Everybody does it. But the days of everybody doing it may be short-lived.
The “it” is business expense fraud, which is no innocuous practice. Numbers from a recent Chrome River report peg the impact — and here, only in terms of dollars — at $2.8 billion annually in the United States alone. That tally comes in tandem with a survey of more than 1,000 business travelers about their expensing habits (and these travelers are no strangers to the road, with at least three trips under their belts annually). The results found that a bit over 94 percent of respondents said they do their expense reports in an honest and forthright manner. But the remainder — that roughly 6 percent — comes to represent about 1.1 million businesses travelers.
The profile brings forth an average “fraudster” who fits a few key demographics: in his mid-40s, white, male (hence the “his”), with an average fraudulent tally of roughly $2,500 annually. At the high end? A whopping $25,000 annually.
In an interview with PYMNTS, Chrome River’s Tim Wheatcroft, head of corporate communications, and Bill Hanfrey, partnerships director for Europe, said that the most egregious violations — and where inflation is most easily tacked on to expense reporting — comes within the dining expenses that are charged to a company (including jacked-up tip expenses).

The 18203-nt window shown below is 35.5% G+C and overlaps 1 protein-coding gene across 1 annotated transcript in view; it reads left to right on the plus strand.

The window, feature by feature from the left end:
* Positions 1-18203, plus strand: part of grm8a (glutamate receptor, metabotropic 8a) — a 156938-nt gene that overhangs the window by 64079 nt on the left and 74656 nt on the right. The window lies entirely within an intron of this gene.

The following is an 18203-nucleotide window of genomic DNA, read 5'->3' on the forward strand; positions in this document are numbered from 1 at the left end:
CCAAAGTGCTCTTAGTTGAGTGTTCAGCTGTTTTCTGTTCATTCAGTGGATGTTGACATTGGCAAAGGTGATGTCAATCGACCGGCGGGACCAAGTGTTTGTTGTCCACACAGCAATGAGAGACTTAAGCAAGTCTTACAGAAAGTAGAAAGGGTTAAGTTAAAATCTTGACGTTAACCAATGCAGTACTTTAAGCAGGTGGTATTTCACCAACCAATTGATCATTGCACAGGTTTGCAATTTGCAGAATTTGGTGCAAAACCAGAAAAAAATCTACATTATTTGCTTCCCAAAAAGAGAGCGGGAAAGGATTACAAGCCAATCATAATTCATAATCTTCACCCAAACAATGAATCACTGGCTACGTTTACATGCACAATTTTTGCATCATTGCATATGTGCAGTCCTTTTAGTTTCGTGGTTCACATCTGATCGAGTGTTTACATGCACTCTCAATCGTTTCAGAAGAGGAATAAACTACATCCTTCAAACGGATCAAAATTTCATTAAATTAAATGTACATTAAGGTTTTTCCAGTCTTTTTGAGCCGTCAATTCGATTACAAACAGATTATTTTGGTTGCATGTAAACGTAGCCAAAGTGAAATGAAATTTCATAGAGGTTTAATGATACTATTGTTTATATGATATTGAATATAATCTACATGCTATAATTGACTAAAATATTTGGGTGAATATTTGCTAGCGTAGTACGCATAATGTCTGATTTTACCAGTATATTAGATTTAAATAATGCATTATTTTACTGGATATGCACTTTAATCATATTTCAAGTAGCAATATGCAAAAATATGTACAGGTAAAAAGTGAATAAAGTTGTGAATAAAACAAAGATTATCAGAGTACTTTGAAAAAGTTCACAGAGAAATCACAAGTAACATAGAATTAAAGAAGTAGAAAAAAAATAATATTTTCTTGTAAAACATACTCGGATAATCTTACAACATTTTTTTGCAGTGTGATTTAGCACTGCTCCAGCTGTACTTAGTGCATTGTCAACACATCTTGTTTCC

Regardless of the business expense that may be used to hide personal expenses (or just used to raid the corporate coffers), Wheatcroft noted that “a lot of this [fraud] has to do with the technology,” or lack thereof, “that is used to keep track of expenses. More than 70 percent of people we surveyed still use manual processes, such as a traditional Excel spreadsheet.” That leaves room for data manipulation and also for the lack of automated oversight that can help set, monitor and alert travelers to expense limits.
Similarly, said Hanfrey, the corporate expense policy may not be all that well-delineated, with some policies “straightforward” and as brief as two to three pages, with others, especially among larger firms, stretching to as many as 15 pages.
When asked by PYMNTS about a “hard stop” that might prevent a traveler from expensing anything above a certain amount for, say, a meal or items at a hotel, Hanfrey stated that automated systems can be flexible enough so that a line-by-line review can take place, with one suspect item flagged, which allows for other items to be reimbursed as normal (rather than holding up the whole process for cash to be returned to the road warrior). In addition, direct payments can be made to a user’s bank so that reimbursements can be made in as little as one to two days.